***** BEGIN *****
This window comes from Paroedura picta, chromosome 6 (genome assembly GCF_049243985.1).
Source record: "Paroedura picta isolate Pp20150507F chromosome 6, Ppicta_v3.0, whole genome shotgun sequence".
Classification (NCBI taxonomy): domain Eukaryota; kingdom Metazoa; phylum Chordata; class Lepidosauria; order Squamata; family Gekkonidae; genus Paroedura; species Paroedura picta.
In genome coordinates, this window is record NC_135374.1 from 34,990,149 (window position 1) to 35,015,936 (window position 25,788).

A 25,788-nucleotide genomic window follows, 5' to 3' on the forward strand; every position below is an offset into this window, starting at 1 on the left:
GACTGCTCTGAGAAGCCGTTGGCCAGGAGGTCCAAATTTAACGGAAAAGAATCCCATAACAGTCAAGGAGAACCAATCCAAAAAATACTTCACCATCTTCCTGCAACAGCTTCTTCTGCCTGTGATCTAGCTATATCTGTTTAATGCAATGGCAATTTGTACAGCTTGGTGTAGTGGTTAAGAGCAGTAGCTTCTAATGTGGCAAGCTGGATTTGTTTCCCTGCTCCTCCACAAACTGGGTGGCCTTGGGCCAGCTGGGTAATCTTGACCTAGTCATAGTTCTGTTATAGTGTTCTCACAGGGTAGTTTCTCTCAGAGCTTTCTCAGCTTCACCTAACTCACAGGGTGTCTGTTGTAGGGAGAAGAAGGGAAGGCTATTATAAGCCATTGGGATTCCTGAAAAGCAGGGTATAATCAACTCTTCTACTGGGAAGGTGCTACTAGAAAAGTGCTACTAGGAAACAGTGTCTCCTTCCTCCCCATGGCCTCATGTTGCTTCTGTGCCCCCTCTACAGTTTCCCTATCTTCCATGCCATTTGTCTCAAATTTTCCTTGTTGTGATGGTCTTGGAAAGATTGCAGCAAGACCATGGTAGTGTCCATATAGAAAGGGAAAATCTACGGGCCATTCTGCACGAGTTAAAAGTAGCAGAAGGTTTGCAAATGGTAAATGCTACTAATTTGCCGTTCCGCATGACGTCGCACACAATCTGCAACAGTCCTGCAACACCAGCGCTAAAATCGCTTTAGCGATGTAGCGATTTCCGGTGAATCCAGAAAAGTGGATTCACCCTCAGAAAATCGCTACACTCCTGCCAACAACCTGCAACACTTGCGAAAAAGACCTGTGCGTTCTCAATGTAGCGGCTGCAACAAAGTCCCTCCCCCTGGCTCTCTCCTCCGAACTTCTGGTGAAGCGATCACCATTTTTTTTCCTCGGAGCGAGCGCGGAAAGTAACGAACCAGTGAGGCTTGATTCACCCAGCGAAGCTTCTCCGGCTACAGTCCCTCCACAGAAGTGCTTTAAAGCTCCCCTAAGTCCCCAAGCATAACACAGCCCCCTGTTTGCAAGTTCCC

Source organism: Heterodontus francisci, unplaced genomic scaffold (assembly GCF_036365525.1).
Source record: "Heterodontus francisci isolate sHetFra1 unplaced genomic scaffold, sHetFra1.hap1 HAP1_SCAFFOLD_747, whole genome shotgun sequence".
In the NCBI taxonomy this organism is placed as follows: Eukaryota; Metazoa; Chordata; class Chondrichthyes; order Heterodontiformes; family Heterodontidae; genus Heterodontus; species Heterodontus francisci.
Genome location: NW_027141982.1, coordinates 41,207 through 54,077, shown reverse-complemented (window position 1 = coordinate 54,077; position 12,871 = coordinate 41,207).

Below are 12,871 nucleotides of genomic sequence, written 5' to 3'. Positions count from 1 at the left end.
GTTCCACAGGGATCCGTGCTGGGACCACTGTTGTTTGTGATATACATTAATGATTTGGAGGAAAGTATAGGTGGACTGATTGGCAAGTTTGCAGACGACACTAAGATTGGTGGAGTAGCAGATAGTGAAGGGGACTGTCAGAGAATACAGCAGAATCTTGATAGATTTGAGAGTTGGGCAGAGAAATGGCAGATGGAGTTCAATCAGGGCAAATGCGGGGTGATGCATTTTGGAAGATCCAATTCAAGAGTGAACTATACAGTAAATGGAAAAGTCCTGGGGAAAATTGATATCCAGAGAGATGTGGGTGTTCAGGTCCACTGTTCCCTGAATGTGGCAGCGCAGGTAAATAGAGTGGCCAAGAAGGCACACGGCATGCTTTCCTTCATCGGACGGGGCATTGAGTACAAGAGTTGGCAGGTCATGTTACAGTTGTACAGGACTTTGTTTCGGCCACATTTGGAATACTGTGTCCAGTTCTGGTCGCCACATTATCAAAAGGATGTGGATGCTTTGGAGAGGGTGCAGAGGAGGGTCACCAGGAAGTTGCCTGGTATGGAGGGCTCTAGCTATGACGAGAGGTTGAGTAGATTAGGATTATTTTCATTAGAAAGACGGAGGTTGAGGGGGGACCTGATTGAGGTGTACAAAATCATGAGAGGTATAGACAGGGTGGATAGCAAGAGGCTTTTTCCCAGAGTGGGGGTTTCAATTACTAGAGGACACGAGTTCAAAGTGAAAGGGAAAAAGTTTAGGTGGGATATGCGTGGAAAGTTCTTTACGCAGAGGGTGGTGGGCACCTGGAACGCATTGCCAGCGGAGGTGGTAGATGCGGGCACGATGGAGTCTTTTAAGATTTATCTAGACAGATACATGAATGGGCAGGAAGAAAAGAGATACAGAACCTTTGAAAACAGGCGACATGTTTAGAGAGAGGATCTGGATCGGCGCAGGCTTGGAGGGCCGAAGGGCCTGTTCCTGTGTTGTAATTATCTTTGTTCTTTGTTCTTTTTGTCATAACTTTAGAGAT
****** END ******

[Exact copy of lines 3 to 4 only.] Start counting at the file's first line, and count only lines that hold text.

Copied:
Classification (NCBI taxonomy): domain Eukaryota; kingdom Metazoa; phylum Chordata; class Lepidosauria; order Squamata; family Gekkonidae; genus Paroedura; species Paroedura picta.
In genome coordinates, this window is record NC_135374.1 from 34,990,149 (window position 1) to 35,015,936 (window position 25,788).